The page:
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We specialize in technical e-learning courses such as software tutorial or technician certification training; therefore technical writing is – or can be – a part of what we can help you with. Marc Lee, our president, has been a technical writer and we are happy to consider your technical communication situation from the ground up including your documentation and courseware. Often we start a course development by using your existing technical content, currently in company technical publications such as manuals, schematics and functional specs. At other times, we might have to work on your background content first before transformation to e-learning.
What are the signs that your technical content needs preliminary work on consistency, order and structure before we can try transformation?
- Inconsistent or out-of-date procedures turn up on associates’ or techs’ desktops
- No one can find the original or latest version of a document
- No central location exists for procedures
- No standard nomenclature exists for titles of manuals or for standards and practices
- A general sense of disorder pervades the publications used
If you are interested in persuing e-learning but are not sure of your content’s level of readiness, we can help with the following:
- Review and assessment of your existing documentation
- Research within and around your existing documents for the hidden structure that’s waiting to be brought out
- Revision of your hard copy documentation
We have experience in the following types of manuals for
- Software user guides
- Software system administration
- Software system requirements
- API documentation
- Software marketing collateral
- System administration guides
- Design specifications
- Technical network or IT
Additionally, we have experience and expertise to prepare the following types of manuals for computer hardware:
- Electronics and device repair
- Troubleshooting and theory of operation
- Board and chip specifications
- System description and design
MLMultimedia’s services for online courseware start with your need to communicate some content. Either you have existing courseware, a computer-based training (CBT) project, or existing live classroom course material that needs to be converted or updated or you have an idea for a course you would like to create. Once we see the level of completeness/readiness in the content you have, we would then come up with a plan to proceed. The steps in the plan can include:
- A functional specification of the course or module
This consists of recommended details of presentation and interface. In this document we describe the presentation means (will it include an audio track, will video be used, will the student achievement in the subject matter be assessed and recorded and the like)
- A content specification for the course or module
The content specification is something that we have come to rely on to give a quick start to a project. Often, everyone has agreed to get started. But where do we actually start? We write the content spec based on whatever the current state of your material is – whether an older, existing CBT, notes from a live, classroom course, product documentation, etc. If necessary we will do the research ourselves to make sure there is substantive material in the proposed course. With this in hand, we then do our work and, in about a week, it’s done. When it is, it gives the reader a clear idea of what the course will look and ‘feel’ like. We organize your material into a series of logical modules, units and lessons and lay that out in the content spec. The spec also gives a sense of the pace and style of the course — will it be extremely technical, conversational, interactive, game-like and so forth.If you would like to see an example of one of these specs, leave a reply at the bottom of this page. We’ll be in touch.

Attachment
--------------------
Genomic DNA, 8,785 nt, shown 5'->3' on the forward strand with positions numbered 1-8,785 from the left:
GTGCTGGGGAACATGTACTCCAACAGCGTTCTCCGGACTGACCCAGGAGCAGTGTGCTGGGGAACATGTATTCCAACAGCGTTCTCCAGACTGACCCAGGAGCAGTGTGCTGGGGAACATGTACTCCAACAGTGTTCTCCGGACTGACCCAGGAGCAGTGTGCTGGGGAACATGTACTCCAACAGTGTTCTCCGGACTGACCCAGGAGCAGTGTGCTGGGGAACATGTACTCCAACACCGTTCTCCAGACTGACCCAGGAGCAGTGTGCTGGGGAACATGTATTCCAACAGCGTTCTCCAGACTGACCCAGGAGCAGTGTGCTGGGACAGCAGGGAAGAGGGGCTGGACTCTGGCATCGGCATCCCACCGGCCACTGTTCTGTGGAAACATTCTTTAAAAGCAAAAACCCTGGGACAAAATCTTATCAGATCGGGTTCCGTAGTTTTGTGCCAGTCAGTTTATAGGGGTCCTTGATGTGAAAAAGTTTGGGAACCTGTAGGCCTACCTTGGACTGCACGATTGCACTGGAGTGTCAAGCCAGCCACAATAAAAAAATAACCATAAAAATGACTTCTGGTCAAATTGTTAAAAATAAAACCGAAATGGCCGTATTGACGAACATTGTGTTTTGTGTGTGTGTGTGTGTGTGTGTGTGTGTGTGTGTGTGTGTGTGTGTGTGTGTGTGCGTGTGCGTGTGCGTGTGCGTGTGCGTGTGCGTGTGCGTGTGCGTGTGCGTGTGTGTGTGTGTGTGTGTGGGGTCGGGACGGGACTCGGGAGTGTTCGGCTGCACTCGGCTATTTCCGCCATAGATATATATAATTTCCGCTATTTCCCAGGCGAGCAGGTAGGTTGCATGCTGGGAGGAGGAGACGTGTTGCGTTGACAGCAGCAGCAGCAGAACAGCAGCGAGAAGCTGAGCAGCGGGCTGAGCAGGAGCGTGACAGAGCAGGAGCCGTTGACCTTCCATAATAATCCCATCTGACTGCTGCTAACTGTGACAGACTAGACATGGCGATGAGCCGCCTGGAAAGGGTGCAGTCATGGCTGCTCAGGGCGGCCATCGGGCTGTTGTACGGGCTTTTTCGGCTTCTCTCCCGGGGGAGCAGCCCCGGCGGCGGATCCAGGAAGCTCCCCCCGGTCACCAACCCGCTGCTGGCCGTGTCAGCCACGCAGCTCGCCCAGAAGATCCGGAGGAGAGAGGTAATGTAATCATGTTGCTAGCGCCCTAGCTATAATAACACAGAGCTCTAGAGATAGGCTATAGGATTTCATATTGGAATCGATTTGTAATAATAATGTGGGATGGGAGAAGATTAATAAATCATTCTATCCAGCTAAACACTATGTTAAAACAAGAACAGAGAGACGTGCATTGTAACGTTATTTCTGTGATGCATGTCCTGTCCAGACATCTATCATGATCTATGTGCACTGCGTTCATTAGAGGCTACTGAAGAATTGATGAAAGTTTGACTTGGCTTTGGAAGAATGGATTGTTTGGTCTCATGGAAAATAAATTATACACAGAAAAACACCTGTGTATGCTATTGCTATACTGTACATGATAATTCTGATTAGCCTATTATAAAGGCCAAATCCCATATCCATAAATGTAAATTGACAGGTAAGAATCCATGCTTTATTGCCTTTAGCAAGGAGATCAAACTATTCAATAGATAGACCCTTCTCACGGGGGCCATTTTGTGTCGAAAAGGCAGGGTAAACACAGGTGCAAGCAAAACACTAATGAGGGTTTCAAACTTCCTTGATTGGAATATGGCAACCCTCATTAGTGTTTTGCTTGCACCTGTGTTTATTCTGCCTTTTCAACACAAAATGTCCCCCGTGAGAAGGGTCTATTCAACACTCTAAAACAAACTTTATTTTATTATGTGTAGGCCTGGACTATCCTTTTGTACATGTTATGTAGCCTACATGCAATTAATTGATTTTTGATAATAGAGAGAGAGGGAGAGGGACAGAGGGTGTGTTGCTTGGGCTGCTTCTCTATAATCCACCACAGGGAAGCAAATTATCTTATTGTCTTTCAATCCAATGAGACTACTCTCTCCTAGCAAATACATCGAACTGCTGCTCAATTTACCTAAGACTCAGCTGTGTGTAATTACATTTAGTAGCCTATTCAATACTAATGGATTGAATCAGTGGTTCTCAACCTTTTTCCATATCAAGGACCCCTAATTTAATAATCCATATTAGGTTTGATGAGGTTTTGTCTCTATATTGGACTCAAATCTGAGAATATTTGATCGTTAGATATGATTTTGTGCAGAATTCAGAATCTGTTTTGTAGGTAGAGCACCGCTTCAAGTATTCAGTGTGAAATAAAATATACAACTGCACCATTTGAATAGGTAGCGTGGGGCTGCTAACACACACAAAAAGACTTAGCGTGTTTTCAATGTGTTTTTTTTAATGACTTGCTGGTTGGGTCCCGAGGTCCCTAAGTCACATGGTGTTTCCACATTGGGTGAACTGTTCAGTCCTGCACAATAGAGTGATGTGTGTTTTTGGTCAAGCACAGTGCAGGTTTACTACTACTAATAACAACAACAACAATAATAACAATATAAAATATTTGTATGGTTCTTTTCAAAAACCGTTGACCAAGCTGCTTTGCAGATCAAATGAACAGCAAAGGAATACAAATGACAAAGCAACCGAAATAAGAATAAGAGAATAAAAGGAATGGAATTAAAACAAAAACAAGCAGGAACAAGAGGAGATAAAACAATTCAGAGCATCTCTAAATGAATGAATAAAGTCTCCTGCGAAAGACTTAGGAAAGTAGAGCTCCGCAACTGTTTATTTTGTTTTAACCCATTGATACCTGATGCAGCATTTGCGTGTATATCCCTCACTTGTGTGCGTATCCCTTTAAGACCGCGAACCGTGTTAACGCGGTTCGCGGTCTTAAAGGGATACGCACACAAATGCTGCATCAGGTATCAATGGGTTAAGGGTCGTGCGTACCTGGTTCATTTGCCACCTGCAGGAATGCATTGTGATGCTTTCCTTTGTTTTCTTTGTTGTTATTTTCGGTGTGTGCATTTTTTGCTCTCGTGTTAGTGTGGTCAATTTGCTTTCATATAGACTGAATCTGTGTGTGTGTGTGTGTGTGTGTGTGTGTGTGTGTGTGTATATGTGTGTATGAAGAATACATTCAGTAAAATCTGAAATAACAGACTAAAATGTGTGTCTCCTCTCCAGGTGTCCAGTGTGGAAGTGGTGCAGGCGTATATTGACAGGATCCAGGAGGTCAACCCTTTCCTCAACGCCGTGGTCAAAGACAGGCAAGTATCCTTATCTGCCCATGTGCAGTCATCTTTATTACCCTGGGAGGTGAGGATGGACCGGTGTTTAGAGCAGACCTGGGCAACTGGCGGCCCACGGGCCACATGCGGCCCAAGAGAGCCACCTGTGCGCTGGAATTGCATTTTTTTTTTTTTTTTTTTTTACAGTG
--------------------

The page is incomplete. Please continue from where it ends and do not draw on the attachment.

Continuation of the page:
- A prototype of your course
Here we would include the interface design we recommend (based on your input) plus a small amount (one lesson or screen’s worth)
We would then go through a review and approval process and proceed to complete your course.
Before the course is complete, however, there are several steps to be sure your course works as intended:
We organize a group review, checking and validating each detail in a live demo, or we send copies out to a select few principals. Any changes needed are made.
- Beta release
We put an ‘as complete as possible’ version on a beta server (either yours or ours) and solicit users to take it and provide comments
- Final release
The course is placed on the production server.
Lately we’ve been mainly doing Articulate projects. I think I’ve written 6 of them in the last 5-6 months. For a writer this brings up an interesting point: what is writing e-learning in Articulate like? I’m curious about people’s thoughts on this and want to publish my own because we get a lot of feedback from the clients that no one has seen e-learning quite like ours before. I’m not that aware of doing things that differently from others but, then, I don’t see a lot of others’ e-learning projects. The main thing we hear is that most of the other e-learning out there will just put you to sleep. So what’s the difference?
One thing to keep in mind is that, for 90% of the cases, Articulate is just Powerpoint — but made much cooler. If this is completely new to you, you can check out a couple of examples in the examples viewer on the home page. Just click on home and select ‘e-learning’ from the black-border viewer. Towards the end are several screen shots of an Articulate piece we did about 3 years ago.